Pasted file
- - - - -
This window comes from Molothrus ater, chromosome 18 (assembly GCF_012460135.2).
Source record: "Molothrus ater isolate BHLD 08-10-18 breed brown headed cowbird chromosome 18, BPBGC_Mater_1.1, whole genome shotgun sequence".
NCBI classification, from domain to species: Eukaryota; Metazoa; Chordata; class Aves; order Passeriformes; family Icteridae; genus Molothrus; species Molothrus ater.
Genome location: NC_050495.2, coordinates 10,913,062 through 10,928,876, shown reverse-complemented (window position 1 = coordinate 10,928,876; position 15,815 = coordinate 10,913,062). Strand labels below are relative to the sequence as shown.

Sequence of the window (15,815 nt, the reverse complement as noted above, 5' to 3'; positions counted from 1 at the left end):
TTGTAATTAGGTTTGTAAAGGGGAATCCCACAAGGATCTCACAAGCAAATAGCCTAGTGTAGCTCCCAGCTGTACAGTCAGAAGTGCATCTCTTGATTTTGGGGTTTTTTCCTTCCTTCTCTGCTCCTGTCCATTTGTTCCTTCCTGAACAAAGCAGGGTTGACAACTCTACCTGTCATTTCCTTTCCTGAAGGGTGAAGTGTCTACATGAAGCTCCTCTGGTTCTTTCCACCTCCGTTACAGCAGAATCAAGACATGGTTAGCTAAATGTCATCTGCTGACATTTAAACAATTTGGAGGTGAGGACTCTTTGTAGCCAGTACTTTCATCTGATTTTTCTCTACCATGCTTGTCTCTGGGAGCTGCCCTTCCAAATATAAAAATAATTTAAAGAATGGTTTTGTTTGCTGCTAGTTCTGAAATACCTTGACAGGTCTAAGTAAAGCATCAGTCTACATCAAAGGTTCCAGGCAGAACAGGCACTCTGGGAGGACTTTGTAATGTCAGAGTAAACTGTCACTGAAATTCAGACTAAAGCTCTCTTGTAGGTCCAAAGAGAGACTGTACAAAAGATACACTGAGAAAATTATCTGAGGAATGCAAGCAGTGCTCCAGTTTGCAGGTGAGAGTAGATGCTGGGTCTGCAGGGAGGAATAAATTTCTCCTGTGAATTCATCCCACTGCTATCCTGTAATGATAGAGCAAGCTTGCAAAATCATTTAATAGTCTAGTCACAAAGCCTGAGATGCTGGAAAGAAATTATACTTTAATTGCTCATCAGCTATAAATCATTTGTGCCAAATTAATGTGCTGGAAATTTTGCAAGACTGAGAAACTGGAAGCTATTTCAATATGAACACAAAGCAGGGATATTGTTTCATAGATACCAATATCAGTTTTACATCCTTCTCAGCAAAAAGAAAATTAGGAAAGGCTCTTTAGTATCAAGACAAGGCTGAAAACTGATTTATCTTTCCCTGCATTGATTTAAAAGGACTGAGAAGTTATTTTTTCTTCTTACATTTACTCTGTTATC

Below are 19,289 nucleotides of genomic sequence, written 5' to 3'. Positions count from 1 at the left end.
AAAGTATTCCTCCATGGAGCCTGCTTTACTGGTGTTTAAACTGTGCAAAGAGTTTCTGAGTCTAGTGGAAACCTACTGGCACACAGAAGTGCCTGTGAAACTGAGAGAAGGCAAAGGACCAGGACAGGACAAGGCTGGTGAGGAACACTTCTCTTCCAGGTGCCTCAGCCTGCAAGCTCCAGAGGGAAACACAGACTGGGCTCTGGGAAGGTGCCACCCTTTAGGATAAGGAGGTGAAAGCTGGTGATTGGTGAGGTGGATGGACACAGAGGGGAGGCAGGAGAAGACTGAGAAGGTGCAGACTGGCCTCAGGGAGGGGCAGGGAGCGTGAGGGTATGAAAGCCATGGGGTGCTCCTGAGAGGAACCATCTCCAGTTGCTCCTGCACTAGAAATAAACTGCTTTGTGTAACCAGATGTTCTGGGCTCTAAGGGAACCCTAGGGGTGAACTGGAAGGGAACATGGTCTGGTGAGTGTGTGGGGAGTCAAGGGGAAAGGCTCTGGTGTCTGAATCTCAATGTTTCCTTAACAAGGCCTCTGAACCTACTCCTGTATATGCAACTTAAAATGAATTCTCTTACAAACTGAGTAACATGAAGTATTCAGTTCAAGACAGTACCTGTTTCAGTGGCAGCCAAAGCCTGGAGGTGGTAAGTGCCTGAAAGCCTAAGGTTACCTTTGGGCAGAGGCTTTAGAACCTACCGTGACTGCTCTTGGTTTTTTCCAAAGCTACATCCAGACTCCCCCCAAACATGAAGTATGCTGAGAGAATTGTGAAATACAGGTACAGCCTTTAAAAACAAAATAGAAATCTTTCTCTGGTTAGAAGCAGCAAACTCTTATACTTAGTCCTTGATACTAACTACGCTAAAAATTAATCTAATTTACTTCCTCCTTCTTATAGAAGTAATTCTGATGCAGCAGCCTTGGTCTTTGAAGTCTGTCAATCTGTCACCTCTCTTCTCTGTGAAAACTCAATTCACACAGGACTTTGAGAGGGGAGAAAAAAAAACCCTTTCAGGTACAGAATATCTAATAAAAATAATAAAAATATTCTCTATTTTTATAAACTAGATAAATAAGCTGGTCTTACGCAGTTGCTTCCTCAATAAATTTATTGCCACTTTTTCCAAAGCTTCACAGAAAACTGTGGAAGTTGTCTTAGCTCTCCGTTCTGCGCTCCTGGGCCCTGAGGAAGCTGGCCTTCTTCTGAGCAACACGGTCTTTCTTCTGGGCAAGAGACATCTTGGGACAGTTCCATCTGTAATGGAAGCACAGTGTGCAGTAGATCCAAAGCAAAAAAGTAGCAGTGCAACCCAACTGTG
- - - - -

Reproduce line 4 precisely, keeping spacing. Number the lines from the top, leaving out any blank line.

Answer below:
Genome location: NC_050495.2, coordinates 10,913,062 through 10,928,876, shown reverse-complemented (window position 1 = coordinate 10,928,876; position 15,815 = coordinate 10,913,062). Strand labels below are relative to the sequence as shown.